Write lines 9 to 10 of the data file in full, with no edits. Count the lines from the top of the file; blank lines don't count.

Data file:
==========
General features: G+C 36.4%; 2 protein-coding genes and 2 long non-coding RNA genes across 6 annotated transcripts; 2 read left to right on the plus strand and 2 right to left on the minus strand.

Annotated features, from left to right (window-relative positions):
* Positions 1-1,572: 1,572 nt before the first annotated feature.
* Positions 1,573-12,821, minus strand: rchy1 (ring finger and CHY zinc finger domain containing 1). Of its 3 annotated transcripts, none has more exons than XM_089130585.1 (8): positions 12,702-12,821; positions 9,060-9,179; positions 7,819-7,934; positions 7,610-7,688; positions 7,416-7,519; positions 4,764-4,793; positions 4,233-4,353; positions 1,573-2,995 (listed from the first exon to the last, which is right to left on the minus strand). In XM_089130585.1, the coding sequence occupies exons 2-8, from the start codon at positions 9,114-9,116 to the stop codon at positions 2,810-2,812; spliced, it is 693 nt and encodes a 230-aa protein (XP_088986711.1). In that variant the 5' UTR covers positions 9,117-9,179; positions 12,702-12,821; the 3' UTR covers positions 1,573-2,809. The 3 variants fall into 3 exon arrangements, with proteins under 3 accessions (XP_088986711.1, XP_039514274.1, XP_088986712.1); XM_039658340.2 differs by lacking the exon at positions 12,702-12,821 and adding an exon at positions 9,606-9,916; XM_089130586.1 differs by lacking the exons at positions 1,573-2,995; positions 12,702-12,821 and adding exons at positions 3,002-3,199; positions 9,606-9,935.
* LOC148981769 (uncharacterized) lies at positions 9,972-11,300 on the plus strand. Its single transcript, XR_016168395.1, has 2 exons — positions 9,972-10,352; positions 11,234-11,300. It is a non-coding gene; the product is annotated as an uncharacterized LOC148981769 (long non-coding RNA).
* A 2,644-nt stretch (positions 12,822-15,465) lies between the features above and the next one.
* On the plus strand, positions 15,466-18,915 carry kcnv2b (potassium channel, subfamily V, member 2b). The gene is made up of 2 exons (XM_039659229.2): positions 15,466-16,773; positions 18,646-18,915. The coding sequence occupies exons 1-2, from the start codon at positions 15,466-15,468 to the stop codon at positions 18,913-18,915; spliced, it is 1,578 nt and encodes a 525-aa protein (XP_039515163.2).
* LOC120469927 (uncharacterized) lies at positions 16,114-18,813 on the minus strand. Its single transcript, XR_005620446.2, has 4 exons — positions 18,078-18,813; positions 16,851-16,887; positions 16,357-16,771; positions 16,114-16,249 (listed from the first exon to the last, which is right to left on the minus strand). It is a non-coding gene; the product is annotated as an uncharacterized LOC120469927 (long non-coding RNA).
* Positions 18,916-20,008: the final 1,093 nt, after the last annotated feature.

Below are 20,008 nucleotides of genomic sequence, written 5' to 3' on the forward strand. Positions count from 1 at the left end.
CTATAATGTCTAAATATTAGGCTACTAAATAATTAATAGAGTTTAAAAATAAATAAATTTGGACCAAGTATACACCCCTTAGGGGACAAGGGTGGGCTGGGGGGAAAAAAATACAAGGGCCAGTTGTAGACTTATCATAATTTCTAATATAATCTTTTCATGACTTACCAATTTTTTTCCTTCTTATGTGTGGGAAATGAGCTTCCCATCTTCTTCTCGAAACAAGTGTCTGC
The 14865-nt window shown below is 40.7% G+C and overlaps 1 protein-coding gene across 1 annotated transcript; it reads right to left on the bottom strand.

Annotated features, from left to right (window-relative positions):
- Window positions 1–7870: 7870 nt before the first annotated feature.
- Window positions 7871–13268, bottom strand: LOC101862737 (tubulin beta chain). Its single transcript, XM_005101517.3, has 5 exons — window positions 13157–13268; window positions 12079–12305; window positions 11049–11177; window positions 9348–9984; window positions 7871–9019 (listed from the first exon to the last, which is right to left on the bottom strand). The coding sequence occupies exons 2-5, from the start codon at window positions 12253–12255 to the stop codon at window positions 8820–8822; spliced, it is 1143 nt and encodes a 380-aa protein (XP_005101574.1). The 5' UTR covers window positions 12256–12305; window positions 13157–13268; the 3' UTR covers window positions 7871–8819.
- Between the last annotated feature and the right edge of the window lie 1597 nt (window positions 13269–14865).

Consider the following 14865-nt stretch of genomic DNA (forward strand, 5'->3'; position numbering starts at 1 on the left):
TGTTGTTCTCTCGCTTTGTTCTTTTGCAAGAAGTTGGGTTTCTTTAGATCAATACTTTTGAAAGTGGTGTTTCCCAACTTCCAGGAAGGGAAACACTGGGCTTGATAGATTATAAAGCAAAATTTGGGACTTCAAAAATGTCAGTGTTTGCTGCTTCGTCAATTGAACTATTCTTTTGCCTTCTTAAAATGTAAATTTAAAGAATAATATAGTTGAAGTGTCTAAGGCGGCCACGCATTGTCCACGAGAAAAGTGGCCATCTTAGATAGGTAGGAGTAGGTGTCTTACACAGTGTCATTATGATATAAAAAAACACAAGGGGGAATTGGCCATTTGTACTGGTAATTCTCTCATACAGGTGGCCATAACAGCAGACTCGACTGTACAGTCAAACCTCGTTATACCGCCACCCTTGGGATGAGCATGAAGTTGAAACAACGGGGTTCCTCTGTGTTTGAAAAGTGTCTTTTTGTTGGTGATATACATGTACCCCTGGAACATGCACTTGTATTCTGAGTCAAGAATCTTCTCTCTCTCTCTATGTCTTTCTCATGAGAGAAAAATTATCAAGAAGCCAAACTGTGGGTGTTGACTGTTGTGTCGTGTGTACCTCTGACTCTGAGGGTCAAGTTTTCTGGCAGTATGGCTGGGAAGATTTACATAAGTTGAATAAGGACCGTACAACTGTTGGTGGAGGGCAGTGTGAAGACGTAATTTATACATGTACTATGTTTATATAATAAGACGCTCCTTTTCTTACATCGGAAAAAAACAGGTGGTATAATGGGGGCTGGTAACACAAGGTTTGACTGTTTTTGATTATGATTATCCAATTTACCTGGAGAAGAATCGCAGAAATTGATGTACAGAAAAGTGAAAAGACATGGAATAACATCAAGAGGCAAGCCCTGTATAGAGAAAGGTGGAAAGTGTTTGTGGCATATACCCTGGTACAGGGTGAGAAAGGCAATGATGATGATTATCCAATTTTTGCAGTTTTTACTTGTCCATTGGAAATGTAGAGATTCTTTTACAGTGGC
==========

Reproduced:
* Positions 18,916-20,008: the final 1,093 nt, after the last annotated feature.

Below are 20,008 nucleotides of genomic sequence, written 5' to 3' on the forward strand. Positions count from 1 at the left end.